The policy to limit asylum to people who cross at official ports of entry — teed up by a regulation published Thursday night — is Trump’s most legally dicey immigration move yet.
On Friday morning, the Trump administration is expected to take the most legally aggressive move it’s made on immigration yet — preventing people who cross the US-Mexico border without papers from getting asylum unless they go through a port of entry, or official border crossing.
Under US law, people who enter the US without papers are legally able to apply for asylum unless they are subject to specific restrictions. This policy would turn that on its head, by adding a restriction that would affect the majority of the 10,000 people a month — most of them Central Americans, and many of them children or families — currently turning themselves in to border agents in hopes of being protected from violence in their home countries.
It will force asylum seekers to choose between having to wait for weeks or longer at overloaded ports of entry — unless they’re prevented by smugglers from coming to a port at all — and risking near-immediate deportation by crossing illegally and turning themselves in to Border Patrol.
The administration has already laid all the groundwork.
The administration is issuing a new regulation that will go into effect immediately when it’s formally published in the Federal Register Friday — an unusually aggressive move that is almost certainly going to be challenged in court by immigration advocates.
Under the new regulation, people who are subject to a presidential immigration proclamation — like the Trump administration’s “travel bans” of 2017 (the last of which was upheld by the Supreme Court in a ruling in June 2018) — will be deemed ineligible for asylum.
Then on Friday, Trump is expected to sign just such a proclamation, suspending the entry of all people who cross the US-Mexico border between ports of entry — which is the way most people without papers (including most asylum seekers, children, and families) cross into the US.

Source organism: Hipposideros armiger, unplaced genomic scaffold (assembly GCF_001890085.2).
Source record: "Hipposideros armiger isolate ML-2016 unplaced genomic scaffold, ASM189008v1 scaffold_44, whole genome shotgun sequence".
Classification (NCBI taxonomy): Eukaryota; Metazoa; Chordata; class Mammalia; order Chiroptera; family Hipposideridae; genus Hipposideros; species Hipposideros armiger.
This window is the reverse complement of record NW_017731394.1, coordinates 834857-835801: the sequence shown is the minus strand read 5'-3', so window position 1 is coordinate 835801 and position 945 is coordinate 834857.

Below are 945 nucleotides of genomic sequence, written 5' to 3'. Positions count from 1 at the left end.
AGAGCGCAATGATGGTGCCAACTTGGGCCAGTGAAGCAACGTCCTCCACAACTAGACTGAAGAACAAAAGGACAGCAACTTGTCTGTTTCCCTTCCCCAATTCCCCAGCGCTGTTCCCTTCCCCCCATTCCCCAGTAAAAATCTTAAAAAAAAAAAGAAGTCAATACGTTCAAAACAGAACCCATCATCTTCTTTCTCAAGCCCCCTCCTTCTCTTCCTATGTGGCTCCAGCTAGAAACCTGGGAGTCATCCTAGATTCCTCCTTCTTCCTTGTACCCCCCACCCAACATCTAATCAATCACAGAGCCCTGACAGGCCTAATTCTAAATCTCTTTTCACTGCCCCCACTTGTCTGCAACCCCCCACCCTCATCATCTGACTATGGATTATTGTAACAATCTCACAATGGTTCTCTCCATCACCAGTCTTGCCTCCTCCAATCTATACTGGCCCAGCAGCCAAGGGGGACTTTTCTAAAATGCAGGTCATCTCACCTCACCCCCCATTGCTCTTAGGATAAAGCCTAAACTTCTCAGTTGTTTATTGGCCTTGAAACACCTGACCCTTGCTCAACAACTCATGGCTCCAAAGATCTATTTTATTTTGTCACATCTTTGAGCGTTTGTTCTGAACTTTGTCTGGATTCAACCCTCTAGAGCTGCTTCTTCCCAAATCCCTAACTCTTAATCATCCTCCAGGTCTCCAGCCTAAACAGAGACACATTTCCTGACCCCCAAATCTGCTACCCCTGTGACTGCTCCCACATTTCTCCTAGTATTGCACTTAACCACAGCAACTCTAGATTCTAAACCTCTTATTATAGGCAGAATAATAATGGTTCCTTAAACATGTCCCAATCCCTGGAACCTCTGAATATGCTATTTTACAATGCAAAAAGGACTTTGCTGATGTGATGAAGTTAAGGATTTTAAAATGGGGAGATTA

People affected by the new policy will still be able to seek humanitarian protection. However, they will be subject to a much higher screening standard to stay in the US and pursue their cases (as opposed to being immediately deported) than asylum seekers currently are. Instead of being held to a standard that 75 percent of people currently pass, they’ll be held to one about 25 percent of people pass.
And even the people who pass that screening will only be eligible for lesser forms of legal status that don’t offer any opportunity to stay in the US permanently.
It’s still not officially clear just how broad the Friday ban will be. If it really is targeting all arrivals between ports of entry at the US-Mexico border, however, the two-part policy change will affect thousands of people currently on their way to the US. A large share of asylum seekers will go from having a very good chance of being able to stay in the US and work legally during the months or years it takes to pursue their asylum claim, to having a very good chance of being summarily deported a few days after their arrival.
Here’s how it works right now: Someone who enters the US without papers — either at a port of entry or otherwise — is subject to immediate deportation without a court hearing, unless she says she wants to claim asylum or that she fears persecution in her home country. In those cases, she’s entitled to an interview with an asylum officer.
Generally, if the asylum officer determines that she has a “credible fear” of persecution (in other words, that there’s a significant possibility she’d be persecuted if deported based on her race, nationality, religion, political opinion, or membership in a particular social group), she is allowed to go before an immigration judge in the same court process that unauthorized immigrants arrested while living in the US are entitled to. There, she’s able to make her case for asylum. And in the meantime — since immigration court hearings take months or years — she’s legally able to work and live in the US.